With a body positivity movement in full swing, I see today’s society having a consistent fight between beauty standards. Mass media has engraved in our brains at a young age, no matter what our birth date, what the perfect woman looks like. The understanding that not every person who identifies female is, can be, and will ever be the idealized woman is what body positivity movement is all about. Our bodies are proof of our journeys and stories. Every mark, scar, rib, and roll is uniquely us whether we were born with it or it has joined us over time. As someone who has always struggled with body image, I’ve always noticed art depicting the struggle. I wanted to create art that showcases the beauty of the body — of being alive and being a woman. This series “Garden of Womanly Delights” promotes body positivity by using the parts of the female body that are constantly scrutinized such as rolls, breasts, cracks, slits, ribs, etcetera. Clay is used to sculpting parts of the body in an abstract way. Bright colors are used to accentuate the forms and add additional intrigue to the figure. Colors were selected randomly based on the figure’s shape, and what I thought would suit it. The forms created by female body parts challenge the ideas of beauty and the idealized woman. These nine clay figures provide me with the image I wish I had grown up knowing is beautiful.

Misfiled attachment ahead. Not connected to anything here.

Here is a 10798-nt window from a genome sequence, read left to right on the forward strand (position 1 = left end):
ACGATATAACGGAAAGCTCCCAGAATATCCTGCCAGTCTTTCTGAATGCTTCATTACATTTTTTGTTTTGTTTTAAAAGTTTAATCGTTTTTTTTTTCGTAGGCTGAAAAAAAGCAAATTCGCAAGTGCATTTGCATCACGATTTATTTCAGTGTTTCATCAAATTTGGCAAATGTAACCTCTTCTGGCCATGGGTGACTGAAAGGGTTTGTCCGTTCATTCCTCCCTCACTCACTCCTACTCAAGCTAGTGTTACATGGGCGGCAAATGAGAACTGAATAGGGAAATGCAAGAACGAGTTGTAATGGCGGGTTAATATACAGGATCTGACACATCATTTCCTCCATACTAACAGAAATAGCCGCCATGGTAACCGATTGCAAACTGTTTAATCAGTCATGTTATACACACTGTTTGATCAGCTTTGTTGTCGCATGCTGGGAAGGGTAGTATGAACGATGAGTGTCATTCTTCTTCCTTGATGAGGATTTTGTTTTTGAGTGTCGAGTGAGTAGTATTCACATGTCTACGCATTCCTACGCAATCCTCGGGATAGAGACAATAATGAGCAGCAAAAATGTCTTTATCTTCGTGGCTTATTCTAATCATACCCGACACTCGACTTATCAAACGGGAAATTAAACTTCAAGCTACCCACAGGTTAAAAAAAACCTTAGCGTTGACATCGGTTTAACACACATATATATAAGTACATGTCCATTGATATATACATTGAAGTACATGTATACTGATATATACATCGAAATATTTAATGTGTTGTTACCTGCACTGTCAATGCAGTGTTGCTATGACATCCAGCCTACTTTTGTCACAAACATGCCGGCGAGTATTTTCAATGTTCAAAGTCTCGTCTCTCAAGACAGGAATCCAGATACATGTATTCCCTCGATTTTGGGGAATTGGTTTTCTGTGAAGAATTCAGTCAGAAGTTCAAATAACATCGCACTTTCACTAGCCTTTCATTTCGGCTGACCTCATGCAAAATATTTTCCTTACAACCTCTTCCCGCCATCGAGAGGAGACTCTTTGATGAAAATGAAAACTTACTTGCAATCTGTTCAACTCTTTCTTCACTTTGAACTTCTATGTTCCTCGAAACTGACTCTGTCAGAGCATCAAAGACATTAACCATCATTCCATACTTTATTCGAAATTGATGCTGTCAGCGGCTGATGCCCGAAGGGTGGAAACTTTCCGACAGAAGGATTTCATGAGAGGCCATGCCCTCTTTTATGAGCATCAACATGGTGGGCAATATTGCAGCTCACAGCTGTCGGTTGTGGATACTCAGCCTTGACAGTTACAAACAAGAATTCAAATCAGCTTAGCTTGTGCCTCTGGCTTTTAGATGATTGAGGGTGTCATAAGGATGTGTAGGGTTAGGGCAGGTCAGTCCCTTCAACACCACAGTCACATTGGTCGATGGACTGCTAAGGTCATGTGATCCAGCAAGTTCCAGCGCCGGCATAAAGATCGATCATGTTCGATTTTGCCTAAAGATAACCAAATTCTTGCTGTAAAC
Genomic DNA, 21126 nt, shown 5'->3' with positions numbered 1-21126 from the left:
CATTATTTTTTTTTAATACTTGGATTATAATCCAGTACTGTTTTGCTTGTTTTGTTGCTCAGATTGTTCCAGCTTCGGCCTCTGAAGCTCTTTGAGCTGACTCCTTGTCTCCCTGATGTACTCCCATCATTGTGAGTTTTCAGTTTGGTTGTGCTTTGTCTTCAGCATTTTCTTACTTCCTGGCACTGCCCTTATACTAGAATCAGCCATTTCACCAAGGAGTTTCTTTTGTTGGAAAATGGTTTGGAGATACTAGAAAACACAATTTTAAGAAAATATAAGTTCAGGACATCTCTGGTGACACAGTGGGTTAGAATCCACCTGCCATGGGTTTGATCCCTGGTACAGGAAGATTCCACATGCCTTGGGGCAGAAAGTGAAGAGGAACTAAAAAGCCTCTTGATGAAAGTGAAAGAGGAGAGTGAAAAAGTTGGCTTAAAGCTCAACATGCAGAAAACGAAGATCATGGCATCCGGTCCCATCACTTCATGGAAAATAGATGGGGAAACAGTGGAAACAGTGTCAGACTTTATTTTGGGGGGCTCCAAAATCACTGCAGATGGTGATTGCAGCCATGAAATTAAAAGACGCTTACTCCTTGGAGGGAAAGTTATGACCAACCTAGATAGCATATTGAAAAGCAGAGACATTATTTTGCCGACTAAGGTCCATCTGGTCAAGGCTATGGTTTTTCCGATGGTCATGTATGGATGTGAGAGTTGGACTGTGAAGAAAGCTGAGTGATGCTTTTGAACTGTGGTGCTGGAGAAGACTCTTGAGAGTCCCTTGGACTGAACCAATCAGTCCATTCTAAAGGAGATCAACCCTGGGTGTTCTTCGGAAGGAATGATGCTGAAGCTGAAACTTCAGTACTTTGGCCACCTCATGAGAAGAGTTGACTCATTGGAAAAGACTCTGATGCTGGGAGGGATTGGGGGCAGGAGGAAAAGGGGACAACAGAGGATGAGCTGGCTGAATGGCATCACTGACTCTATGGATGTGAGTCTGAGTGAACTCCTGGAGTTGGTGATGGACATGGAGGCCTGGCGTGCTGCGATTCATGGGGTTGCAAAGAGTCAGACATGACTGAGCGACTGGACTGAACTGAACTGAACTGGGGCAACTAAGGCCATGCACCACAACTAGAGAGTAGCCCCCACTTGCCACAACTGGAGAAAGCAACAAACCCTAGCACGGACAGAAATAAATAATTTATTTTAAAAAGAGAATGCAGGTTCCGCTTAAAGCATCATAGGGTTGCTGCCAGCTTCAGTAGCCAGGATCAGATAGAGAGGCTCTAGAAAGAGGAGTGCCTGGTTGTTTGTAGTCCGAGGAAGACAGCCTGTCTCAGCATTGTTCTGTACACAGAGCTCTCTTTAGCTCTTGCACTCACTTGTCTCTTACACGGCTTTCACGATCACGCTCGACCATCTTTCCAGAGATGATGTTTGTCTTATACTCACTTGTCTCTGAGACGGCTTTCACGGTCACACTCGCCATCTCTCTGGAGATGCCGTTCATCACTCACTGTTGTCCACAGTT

Society has imposed physical standards on women for centuries, from neoclassicism sculptures to Renaissance paintings to the modern-day fashion industry, art has played a large role in this manipulation. Feminist and body positivity movements have made their way into shaping and rewriting the history of the female body as a subject in art. Through arts-based research, this thesis examined the role art and society have played in influencing and changing the body standards of women and provides a personal commentary on society’s standards of beauty in art. The thesis included two phases: experimental and final in order to test methods of building the figure in clay. As a result, 20 figures were created using clay and underglaze, nine of which entered the final exhibition of work. Limitations, future directions, and conclusions helped to examine art and society’s perspective on the female body.